‘This tragic case shows once again that the product safety system is broken and is potentially putting lives at risk. The government must create a national body that can get unsafe products out of people’s homes.’

We are writing to the coroner to request that he produces a ‘Preventing Future Deaths’ report. This kind of report is produced following an inquest when there is a risk of future deaths happening in a similar way.

We will also be contacting the Department for Business, Energy and Industrial Strategy to call for a full-product recall of the Hotpoint dryer at the centre of this tragedy.

The government has been too slow to respond to serious incidents – and subsequent reviews – following product-related fires. We want to see urgent changes to the UK’s product safety regime, including the creation of a new national body designed to take control of dangerous situations as they arise and get products out of people’s homes quickly.

Update: 15 September 2017

Disappointingly, Parliament’s Petitions Committee has decided not to debate the petition calling on the government to urge Whirlpool UK to recall all faulty tumble dryers.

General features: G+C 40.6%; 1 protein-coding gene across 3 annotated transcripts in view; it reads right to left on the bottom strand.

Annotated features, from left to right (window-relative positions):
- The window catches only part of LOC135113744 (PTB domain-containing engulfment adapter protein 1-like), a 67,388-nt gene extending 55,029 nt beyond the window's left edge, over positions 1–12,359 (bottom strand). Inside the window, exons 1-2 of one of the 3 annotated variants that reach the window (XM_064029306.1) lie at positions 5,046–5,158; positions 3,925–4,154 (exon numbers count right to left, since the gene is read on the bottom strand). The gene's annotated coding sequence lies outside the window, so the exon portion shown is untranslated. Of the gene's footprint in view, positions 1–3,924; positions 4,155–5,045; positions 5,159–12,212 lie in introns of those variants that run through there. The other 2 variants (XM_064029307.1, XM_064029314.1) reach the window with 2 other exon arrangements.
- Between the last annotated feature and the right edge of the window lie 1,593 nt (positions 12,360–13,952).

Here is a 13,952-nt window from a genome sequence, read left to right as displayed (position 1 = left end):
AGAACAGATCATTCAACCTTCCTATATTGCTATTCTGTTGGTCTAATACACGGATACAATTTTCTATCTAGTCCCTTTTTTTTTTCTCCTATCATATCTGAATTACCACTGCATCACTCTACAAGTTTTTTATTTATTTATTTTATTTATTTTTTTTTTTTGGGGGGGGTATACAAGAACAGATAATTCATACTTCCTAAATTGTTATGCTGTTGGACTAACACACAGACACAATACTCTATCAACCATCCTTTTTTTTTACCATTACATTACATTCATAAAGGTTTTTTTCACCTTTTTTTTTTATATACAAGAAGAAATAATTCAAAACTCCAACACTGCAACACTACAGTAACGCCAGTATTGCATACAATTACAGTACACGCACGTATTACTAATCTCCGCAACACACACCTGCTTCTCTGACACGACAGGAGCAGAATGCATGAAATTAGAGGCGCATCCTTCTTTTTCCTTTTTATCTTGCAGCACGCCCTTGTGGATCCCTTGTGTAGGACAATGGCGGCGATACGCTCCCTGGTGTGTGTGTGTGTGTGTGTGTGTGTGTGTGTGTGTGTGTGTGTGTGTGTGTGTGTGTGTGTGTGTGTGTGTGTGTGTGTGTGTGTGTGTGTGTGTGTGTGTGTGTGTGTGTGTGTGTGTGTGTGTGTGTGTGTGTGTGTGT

Thousands of our campaign supporters signed Andy Slaughter MP’s e-petition in order to force the government to review these dangerous fire-risk dryers. Thank you to those of you who added your name to this petition.

The decision not to go ahead with the debate came despite this e-petition gaining over 100,000 signatures from members of the public.

When deciding which petitions should be debated, the Committee looks at whether the subject has recently been debated in Parliament. In September 2016 there was a debate on faulty fire-risk tumble dryers, the Committee considers this debate to have been sufficient.

We’re disappointed, but this isn’t where our efforts for action on faulty fire-risk dryers will end.

We’re going to continue pressing the government to urgently fix the UK’s broken product safety system, which currently poses grave risks to consumers. We’re calling on the government to take urgent action to put consumers first and to create a new national body to lead on product safety, as well as a genuine ‘one-stop-shop’ to provide authoritative information and advice when dangerous products are identified or recalls are required.